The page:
A futuristic AVS conference

By Debra Vogler
WaferNews Technical Editor

From air gaps, to ALD (atomic layer deposition) at room temperature, to CVD vs. SOD (spin-on dielectrics) and VICs (vertically integrated circuits) – the recent AVS Conference on Microelectronics and Interfaces was a voyage into the future.

VIC, a 3D-integration technology, is being held out as hope by Infineon Technologies’ M. Engelhardt for the manufacture of ICs several generations beyond the limits of optical lithography. The idea is to use interchip vias for electrical connections in what is essentially a wafer stack – with the top wafers being thinned and glued onto planarized bottom wafers. The technique presented by Infineon uses only CMOS-compatible processes and no wafer backside processing. Because the process uses fully processed and electrically measured/tested product wafers, overall yield may be limited by the ability to have perfect bonding of the vertical interconnects.

Another futuristic pursuit that will rely on reliable manufacturing processes is the use of either porous low-k dielectrics, or even air, coupled with Cu to minimize the RC delay of the interconnect structure (paper presented by S.V. Nitta of IBM T.J. Watson Research Center). While David Wang, president and CEO of ACM Research, thinks using air is a good idea, he hasn’t seen a viable approach published that can be implemented into semiconductor devices taking into account multi-layer structure and device reliability. “However, nothing is impossible until we try it,” says Wang.

Trikon Technologies’, Andy Noakes, CVD products marketing manager, reports that the company is betting that CVD low-k dielectrics are the right way to go rather than SOD. “CVD will beat SOD because it is lower cost and presents less risk,” states Noakes. “The industry has used CVD for years and logic manufacturers will choose CVD over SOD every time if the results are equal.” Noakes does add that SOD is extendible down to k values of about 2.0 and maybe a bit below, so the challenge for CVD is to match these results and International SEMATECH (ISMT) is addressing the issue.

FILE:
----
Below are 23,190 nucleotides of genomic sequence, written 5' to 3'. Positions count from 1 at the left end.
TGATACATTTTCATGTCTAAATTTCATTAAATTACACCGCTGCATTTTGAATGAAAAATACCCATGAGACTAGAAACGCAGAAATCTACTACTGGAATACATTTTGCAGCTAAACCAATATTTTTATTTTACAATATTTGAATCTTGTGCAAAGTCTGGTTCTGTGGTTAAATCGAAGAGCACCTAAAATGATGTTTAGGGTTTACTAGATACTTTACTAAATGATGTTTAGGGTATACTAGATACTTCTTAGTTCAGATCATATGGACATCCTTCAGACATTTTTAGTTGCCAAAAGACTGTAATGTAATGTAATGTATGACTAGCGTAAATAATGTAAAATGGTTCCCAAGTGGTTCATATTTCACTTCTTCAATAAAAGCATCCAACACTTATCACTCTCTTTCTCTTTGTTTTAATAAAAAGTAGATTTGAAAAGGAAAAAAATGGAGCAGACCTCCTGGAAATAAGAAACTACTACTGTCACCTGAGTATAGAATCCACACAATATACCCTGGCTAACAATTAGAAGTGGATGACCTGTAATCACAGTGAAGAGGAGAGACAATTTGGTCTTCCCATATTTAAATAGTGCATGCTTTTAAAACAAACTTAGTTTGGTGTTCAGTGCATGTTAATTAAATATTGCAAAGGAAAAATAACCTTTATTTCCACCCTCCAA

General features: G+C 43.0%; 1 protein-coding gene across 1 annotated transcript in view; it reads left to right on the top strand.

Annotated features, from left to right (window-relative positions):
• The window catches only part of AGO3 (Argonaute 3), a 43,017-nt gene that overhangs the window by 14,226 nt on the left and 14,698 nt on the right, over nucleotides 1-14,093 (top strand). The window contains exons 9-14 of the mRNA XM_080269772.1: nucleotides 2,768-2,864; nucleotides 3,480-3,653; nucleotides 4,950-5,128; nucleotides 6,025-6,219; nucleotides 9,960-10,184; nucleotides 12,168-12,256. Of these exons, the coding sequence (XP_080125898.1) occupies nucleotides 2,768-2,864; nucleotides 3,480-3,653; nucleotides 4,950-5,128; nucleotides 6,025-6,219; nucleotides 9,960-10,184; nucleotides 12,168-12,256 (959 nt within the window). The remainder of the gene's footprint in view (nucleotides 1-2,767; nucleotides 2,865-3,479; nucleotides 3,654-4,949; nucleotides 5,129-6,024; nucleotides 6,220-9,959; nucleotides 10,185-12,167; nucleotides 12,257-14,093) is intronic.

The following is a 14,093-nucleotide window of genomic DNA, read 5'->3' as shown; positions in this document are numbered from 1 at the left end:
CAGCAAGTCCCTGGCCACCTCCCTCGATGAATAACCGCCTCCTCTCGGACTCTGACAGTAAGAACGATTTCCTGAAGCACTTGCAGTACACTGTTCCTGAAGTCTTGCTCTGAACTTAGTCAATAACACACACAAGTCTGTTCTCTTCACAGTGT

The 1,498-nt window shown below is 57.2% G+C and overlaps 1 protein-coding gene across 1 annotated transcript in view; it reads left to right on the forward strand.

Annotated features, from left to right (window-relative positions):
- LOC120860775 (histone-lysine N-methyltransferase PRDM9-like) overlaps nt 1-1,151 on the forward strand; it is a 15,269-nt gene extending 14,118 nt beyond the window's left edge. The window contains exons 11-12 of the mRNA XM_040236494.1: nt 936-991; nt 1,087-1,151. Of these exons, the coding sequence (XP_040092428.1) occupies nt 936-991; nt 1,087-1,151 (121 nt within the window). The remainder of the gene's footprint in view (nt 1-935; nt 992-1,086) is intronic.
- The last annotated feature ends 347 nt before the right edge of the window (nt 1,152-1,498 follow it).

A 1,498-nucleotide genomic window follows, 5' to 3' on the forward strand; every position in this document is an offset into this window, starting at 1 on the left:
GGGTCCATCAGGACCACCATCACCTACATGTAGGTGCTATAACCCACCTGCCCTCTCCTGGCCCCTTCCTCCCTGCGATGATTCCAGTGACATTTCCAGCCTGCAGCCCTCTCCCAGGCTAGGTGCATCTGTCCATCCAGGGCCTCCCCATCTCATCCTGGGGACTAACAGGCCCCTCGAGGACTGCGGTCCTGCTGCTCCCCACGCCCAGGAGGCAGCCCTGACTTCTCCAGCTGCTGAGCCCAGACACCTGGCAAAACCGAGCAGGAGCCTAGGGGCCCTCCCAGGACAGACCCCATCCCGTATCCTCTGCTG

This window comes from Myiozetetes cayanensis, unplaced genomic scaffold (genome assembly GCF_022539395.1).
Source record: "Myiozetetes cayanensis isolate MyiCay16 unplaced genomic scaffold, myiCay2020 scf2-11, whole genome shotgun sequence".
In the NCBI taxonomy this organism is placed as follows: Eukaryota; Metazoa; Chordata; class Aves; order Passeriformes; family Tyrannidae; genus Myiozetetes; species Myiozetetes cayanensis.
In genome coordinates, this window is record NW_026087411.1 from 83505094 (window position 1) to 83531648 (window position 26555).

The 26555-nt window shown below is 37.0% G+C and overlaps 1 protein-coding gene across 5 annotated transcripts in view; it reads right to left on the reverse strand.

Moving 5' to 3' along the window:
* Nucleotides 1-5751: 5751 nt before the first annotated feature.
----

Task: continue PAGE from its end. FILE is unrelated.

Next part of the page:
ISMT Project Engineer, Jeff Lee, presented results of its evaluation of Trikon’s Orion CVD dielectric material which showed the feasibility of integrating it in single level metal Cu damascene test structures. Lee reports that the material met ISMT’s specifications for characterization at the one-level build and the organization will continue to test the material over a four to six month timetable, noting that the material needs to be optimized for etch, ash, CMP, and other processes.

Judging by the number of papers on ALD – 13 total, four more than those for the next highest categories of CMP and plasma etching – interest in this monolayer approach is growing. While ALD at temperatures above 200 degrees C has achieved some measure of being considered a manufacturable process, doing so at lower temperatures (possibly as low as room-temperature) is still being evaluated. The interest in room temperature ALD is spurred by the growing requirement to minimize thermal budgets (e.g., minimize diffusion of dopants), as well as fulfilling a need to explore applications such as deposition on plastics. Arthur Sherman, president of Sherman & Associates, also believes deposition of Cu seed layers could possibly benefit from a low temperature ALD process as a way to minimize agglomeration effects that occur even at moderate temperatures. Farther out in the future, he speculates that growing amorphous metals, which could be excellent barrier layers, could be accomplished using room-temperature ALD to prevent film crystallization.

Sherman, and others (IBM Research, UC Berkeley), have already been able to demonstrate room-temperature deposition of aluminum oxide, titanium and titanium nitride. Recently, ASM/Genitech reported preliminary data on low temperature tantalum. “I think the first commercially viable low temperature ALD process will be for high-k gate oxides, because growing a 30 angstrom film uniformly over a 300mm wafer needs an inherently very uniform process,” predicts Sherman. After that, the next application the industry might pursue is barrier films. “It won’t be possible to use sputtering to deposit layers into 10:1 aspect ratio holes,” he explained.


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